options for patients and can provide the relief that patients need without resorting to a

drastic measure such as physician-assisted suicide. Hospice and Palliative Care are

underutilized options in many parts of the country. Access to these types of programs
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need to be maximized so that physician-assisted suicide, even if it were legalized, would

become irrelevant.

A very powerful argument against physician-assisted suicide involves a scenario

in which an insurance company may put undue pressure upon a patient or physician to

opt for the physician-assisted suicide procedure rather than any heroic measures that may

end up being much more costly to the insurance company. Health insurance companies

are always looking to cut costs and maximize profits. Many feel that they already have

too much power in deciding which tests and treatments a patient gets. If a terminally ill

patient has the option of asking for physician-assisted suicide, they may be pressured to

commit suicide rather than pursuing treatment. The doctor may feel pressured by the

insurance company to recommend the assisted-suicide procedure rather than any of the

other (more expensive) options. Allowing physician-assisted suicide may lead to such

abuses of the health care system.

Along the same lines of the last argument, allowing physician-assisted suicide

could also lead to undue pressure from families on severely ill patients. Many patients

"don't want to be a burden" on their families, and might be pressured to consider suicide

so that their families no longer have to care for them. Also, there may be greater pressure

on poor patients and those without insurance to choose suicide as their only means of

"treatment," since they can't afford to go to specialists and receive expensive, potentially

life-saving treatment. Every life is precious and these inequities in our society and in

access to the health care system should not be allowed to interfere in life-and-death

medical decisions.
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Finally, one last argument against physician-assisted suicide is that patients may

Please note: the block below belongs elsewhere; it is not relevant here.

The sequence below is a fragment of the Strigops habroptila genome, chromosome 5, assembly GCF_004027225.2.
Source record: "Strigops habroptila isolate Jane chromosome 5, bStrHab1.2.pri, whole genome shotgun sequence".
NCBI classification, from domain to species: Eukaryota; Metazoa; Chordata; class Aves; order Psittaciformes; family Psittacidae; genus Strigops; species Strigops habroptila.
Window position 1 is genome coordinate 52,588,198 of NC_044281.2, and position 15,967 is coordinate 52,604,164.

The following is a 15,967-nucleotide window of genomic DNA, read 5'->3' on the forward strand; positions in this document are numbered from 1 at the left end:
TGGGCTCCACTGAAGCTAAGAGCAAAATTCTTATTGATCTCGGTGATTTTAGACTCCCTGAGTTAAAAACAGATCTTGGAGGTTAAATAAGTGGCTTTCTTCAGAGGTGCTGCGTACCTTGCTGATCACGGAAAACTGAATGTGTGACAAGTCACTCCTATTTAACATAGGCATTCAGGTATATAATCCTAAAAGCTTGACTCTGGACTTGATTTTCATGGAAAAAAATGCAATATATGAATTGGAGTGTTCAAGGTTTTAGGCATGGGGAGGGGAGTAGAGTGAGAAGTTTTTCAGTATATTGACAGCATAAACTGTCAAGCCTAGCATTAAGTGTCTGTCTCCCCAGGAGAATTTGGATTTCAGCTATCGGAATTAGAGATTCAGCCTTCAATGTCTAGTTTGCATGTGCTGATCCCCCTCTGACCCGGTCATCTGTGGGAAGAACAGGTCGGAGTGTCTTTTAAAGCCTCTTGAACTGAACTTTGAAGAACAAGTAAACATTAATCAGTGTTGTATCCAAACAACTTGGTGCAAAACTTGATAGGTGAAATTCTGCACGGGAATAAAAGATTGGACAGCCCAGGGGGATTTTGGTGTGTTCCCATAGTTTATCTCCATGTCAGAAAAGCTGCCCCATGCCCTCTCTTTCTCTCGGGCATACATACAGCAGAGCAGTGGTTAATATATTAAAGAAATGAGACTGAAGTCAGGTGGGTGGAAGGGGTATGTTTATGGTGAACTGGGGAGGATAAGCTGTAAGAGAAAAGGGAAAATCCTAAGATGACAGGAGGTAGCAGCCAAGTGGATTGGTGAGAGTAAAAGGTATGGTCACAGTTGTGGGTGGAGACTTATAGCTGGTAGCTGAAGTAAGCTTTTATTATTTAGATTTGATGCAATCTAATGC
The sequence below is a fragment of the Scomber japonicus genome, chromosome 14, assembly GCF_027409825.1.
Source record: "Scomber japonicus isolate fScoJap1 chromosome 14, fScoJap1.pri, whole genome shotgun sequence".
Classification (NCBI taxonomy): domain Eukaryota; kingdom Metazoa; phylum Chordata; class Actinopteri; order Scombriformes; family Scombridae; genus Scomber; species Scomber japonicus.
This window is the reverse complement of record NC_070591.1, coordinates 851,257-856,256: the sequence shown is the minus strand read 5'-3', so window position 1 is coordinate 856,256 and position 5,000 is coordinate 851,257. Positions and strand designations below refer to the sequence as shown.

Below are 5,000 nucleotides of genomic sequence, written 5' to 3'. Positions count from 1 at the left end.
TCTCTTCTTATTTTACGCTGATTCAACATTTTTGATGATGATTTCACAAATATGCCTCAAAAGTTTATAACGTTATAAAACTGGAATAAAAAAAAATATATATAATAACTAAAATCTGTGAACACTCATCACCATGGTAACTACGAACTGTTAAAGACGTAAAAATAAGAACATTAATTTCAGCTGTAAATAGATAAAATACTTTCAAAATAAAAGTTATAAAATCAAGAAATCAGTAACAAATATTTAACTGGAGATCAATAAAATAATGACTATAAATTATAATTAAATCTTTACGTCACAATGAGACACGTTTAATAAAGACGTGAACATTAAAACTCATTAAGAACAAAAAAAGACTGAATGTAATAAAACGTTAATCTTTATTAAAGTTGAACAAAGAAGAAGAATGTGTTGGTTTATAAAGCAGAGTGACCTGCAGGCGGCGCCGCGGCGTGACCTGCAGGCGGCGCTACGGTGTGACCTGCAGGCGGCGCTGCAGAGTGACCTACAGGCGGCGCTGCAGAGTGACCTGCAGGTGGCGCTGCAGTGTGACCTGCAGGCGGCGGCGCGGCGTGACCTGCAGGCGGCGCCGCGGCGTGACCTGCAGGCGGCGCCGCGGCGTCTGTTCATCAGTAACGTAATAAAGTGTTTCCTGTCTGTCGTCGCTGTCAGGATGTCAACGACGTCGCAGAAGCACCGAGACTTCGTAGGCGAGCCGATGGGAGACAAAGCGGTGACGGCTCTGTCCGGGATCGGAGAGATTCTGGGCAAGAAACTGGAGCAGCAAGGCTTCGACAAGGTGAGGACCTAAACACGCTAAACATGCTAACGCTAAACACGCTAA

be wrongly diagnosed. The cancer that was diagnosed may have been inappropriately

staged. The tests run to diagnose a terminal disease could have provided a false result.

These mistakes in diagnosis could lead a patient who thinks they are terminally ill to

request physician-assisted suicide and possibly receive it, when in actuality, it was just a

misdiagnosis. This type of nightmare scenario could occur if physician-assisted suicide

became legalized in the United States.

The debate over physician-assisted suicide and euthanasia in general rages on. So

far, Oregon is the first state to legalize physician-assisted suicide in 1994. The new law

faced court challenges and could not be put into effect until 1997. Since then in Oregon,

dozens of patients per year request help from their physician to commit suicide for their

terminal condition. Several other states including California, Michigan and Maine have

attempted to legalize physician-assisted suicide, but those measures were defeated. Just

recently in the 2008 election, the state of Washington passed a "Death with Dignity Bill"

that was modeled closely after the Oregon law. The passage of these laws in two states

has by no means put an end to the debate regarding physician-assisted suicide. In fact, it

has led to more impassioned public discussion and thought. Whether physician-assisted

suicide becomes legalized in the other 48 states in the U.S. remains to be seen, but no

doubt the experiences of the states of Oregon and Washington will be closely scrutinized

in the years to come.


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Conclusion

The fierce debate over euthanasia in general has come to a head over the issue of

legalizing one form of it--physician-assisted suicide. Proponents of it argue that it should

be legalized to allow alleviation of incredible pain and suffering on the part of ill patients

as well as their family members. They argue for it also as a question of personal liberty

and autonomy. Opponents of legalization of physician-assisted suicide argue that it is

immoral and demeans the value of human life. Now that it has been legalized in the

states of Oregon and Washington, the arguments for and against physician-assisted

suicide can be assessed through real-life situations and scenarios. Whether or not more

states will legalize physician-assisted suicide, questions about the morality and ethics of

physician-assisted suicide will likely persist and be discussed into the future.